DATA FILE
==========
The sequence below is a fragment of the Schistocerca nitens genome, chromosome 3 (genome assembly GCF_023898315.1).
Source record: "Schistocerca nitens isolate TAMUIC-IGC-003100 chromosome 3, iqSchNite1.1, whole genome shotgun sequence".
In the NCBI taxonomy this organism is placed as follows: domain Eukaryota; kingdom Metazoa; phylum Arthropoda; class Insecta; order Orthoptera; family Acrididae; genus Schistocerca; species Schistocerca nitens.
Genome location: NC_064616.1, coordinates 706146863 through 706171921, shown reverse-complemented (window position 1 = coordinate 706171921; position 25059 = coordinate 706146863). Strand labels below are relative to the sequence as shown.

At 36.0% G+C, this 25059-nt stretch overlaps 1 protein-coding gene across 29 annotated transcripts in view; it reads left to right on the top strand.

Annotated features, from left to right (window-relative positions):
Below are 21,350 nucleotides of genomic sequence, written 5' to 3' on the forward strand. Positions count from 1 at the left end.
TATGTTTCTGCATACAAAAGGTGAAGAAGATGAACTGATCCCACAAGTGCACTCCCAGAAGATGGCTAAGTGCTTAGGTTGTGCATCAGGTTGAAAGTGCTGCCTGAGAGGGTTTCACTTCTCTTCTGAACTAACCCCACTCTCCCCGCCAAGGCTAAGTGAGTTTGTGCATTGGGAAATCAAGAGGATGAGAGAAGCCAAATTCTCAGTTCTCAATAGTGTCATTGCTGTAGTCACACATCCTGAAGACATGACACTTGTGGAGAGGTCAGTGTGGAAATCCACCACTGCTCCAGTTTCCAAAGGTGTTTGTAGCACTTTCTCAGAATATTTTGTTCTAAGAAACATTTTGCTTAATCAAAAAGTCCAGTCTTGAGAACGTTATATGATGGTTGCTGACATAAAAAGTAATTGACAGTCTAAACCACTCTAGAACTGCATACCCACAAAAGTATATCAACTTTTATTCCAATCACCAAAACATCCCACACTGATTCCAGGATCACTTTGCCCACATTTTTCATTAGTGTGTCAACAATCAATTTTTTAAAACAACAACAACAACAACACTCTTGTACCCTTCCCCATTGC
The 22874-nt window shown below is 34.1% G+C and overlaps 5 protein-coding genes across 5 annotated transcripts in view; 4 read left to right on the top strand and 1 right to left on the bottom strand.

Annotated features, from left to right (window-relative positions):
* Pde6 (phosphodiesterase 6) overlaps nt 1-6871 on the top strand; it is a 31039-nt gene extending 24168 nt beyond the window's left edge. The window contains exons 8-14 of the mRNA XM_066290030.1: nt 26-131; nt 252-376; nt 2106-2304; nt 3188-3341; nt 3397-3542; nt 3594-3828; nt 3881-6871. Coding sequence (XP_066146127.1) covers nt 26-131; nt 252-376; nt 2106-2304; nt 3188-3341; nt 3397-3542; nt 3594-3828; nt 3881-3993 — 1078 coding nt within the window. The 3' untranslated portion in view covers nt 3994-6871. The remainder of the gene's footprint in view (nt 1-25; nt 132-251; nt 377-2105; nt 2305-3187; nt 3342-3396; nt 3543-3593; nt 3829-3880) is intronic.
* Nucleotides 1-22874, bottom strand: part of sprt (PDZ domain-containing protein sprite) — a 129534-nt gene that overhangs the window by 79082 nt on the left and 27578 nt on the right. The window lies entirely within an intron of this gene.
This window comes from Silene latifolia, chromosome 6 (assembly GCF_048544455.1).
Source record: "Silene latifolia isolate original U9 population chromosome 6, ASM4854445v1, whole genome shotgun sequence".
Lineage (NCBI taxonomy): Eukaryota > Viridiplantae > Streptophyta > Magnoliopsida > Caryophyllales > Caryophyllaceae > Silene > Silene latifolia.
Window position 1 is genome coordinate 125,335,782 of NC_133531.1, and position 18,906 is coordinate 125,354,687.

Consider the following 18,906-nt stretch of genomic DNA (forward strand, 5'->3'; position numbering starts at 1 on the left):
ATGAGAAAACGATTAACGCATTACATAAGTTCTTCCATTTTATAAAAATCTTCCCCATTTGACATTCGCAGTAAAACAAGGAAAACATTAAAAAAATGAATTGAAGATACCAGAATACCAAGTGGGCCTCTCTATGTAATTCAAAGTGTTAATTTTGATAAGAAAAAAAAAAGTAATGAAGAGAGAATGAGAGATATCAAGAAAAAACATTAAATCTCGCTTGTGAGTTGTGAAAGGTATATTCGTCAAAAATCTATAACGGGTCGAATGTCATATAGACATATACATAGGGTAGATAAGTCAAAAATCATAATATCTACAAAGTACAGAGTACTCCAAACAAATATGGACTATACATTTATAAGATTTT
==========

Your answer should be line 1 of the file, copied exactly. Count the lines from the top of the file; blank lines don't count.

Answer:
The sequence below is a fragment of the Schistocerca nitens genome, chromosome 3 (genome assembly GCF_023898315.1).